Does the amount of the fee exceed the cost of government to provide the service?

This is a non-trivial question with lots of ambiguities associated with it, that are fundamentally accounting issues, regarding the level of generality at which you analyze it.

At the most general level, the water district clearly isn't allowed to collect more in fees in the aggregate than is necessary for it to break even from purchasing the water from someone and conducting its operations (assuming that it is a governmental entity).

But, assuming that this threshold is met, the question is then how much discretion the water district has to allocate its costs, many of which are fixed costs that benefit all of the people in the water district, to particular users. It sounds from the question as if some of its costs involve purchasing water from a wholesaler, and some involve things like distributing that water to individual customers, metering usage, invoicing customers and collecting payments.

Also, another question of generality is over what time period costs have to match services. At a fairly broad level of generality, perhaps it is permissible to match fees to cost on an annual basis. Certainly, the matching doesn't have to be any more specific than for an individual billing cycle, but it isn't obvious that this much precision in timing is required.

Almost certainly, the water district is entitled to some deference in how it decides to allocate costs to services when there is more than one reasonable way to do so.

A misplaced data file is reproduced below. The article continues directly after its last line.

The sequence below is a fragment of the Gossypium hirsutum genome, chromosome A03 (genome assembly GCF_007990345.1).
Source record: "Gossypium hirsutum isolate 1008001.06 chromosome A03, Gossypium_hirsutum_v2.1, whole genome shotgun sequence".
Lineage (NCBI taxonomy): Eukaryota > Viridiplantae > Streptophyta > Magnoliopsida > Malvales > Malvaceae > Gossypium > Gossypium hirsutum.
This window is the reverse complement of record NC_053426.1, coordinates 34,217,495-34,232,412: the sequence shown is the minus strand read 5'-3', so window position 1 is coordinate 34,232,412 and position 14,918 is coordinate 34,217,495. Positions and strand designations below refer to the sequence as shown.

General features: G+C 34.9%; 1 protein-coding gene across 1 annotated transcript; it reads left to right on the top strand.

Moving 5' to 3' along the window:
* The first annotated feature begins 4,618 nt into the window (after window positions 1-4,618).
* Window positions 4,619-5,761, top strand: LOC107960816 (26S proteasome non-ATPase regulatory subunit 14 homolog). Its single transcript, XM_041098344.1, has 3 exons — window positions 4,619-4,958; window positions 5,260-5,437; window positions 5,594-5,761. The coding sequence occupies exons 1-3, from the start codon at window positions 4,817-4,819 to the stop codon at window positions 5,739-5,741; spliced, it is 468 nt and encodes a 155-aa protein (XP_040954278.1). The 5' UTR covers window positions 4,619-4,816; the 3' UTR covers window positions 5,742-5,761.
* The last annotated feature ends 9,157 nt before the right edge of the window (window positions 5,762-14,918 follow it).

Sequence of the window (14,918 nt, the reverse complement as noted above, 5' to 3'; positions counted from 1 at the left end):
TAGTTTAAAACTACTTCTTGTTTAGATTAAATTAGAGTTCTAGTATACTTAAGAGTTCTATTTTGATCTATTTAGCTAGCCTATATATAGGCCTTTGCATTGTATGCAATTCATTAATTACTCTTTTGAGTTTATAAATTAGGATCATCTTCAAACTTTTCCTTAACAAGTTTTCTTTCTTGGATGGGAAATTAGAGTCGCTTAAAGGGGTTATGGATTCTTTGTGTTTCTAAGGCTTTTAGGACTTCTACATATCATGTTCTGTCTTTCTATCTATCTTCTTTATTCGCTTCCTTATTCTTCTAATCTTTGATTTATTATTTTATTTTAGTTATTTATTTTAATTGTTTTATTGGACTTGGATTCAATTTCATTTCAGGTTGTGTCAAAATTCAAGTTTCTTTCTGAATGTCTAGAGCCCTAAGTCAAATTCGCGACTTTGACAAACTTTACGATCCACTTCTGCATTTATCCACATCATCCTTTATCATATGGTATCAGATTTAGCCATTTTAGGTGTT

Very likely, the water district evaluated its billing policy with its municipal attorney in light of Proposition 218 when it adopted this system and obtained an opinion of counsel that its plan was compliant. Indeed, it probably has covenants in its municipal bond offerings that require it to do so.

Therefore, it is very unlikely that the water district's billing policy blatantly and unambiguously violates Proposition 218, even though it make be pushing the envelope with a billing scheme that isn't clearly allowed or clearly forbidden by court precedents that are factually similar.

If that is the case, you might find a lawyer willing to bring a class action lawsuit to test the validity of the billing system, but it would likely be a long and difficult case with an uncertain outcome that the water district is more likely to win than you are, although it still might be a technical violation.

Given the small stakes you have in the question with your own relatively small water bill, and the high stakes that the water district has in justifying its billing system for all of its customers, it is hard to see how this would be an economic battle for you to fight.

  • Thank you, this makes sense. I guess the fixed cost makes it tricky, as you point out. After all, the district has to be able to make money when fewer people are irrigating. But I thought there was some recent prop 218 case (in response to the 2016 drought rate hikes) that successfully argued that there were limits in how the fixed costs could be concentrated to specific users -- specifically related to using rate tiers for that purpose. (In this particular case, it wasn't a class action but a self-funded individual making a point. As you say, not an economic battle) Commented Feb 26, 2021 at 8:52
  • @personal_cloud I certainly don't claim to be an expert on Proposition 218 case law. I certainly haven't reviewed all of the relevant case law. It could be that some of the issues I have posed as open ended questions have more definitive resolutions. But it is also true that someone almost surely did look at all of that before the new rate system was imposed and that any new case law was not so blatantly clear that it made it an open and shut case, or the Water District would very likely have changed its policy because trade journals keep them up to date on those developments.
    – ohwilleke
    Commented Feb 26, 2021 at 9:00